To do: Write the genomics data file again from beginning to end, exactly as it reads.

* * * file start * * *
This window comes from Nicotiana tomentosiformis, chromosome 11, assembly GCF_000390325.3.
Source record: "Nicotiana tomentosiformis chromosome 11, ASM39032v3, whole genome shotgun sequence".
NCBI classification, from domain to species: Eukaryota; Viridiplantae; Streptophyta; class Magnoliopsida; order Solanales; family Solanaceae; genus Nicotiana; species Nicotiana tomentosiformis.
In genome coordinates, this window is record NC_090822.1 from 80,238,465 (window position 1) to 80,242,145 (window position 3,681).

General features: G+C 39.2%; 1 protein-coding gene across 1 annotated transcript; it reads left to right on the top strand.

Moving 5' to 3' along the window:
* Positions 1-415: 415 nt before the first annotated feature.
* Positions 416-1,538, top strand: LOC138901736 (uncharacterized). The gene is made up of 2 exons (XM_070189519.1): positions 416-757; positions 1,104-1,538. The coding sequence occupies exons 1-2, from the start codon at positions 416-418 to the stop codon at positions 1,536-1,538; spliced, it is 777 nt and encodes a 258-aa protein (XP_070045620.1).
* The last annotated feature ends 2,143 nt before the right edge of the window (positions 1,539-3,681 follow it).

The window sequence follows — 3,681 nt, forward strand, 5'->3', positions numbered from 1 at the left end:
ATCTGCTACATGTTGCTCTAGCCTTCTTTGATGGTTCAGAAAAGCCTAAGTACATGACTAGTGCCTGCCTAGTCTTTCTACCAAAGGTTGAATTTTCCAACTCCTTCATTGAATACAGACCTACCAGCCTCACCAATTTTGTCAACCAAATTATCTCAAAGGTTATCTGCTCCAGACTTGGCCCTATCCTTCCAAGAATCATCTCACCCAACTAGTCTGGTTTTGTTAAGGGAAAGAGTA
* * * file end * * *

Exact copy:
This window comes from Nicotiana tomentosiformis, chromosome 11, assembly GCF_000390325.3.
Source record: "Nicotiana tomentosiformis chromosome 11, ASM39032v3, whole genome shotgun sequence".
NCBI classification, from domain to species: Eukaryota; Viridiplantae; Streptophyta; class Magnoliopsida; order Solanales; family Solanaceae; genus Nicotiana; species Nicotiana tomentosiformis.
In genome coordinates, this window is record NC_090822.1 from 80,238,465 (window position 1) to 80,242,145 (window position 3,681).

General features: G+C 39.2%; 1 protein-coding gene across 1 annotated transcript; it reads left to right on the top strand.

Moving 5' to 3' along the window:
* Positions 1-415: 415 nt before the first annotated feature.
* Positions 416-1,538, top strand: LOC138901736 (uncharacterized). The gene is made up of 2 exons (XM_070189519.1): positions 416-757; positions 1,104-1,538. The coding sequence occupies exons 1-2, from the start codon at positions 416-418 to the stop codon at positions 1,536-1,538; spliced, it is 777 nt and encodes a 258-aa protein (XP_070045620.1).
* The last annotated feature ends 2,143 nt before the right edge of the window (positions 1,539-3,681 follow it).

The window sequence follows — 3,681 nt, forward strand, 5'->3', positions numbered from 1 at the left end:
ATCTGCTACATGTTGCTCTAGCCTTCTTTGATGGTTCAGAAAAGCCTAAGTACATGACTAGTGCCTGCCTAGTCTTTCTACCAAAGGTTGAATTTTCCAACTCCTTCATTGAATACAGACCTACCAGCCTCACCAATTTTGTCAACCAAATTATCTCAAAGGTTATCTGCTCCAGACTTGGCCCTATCCTTCCAAGAATCATCTCACCCAACTAGTCTGGTTTTGTTAAGGGAAAGAGTA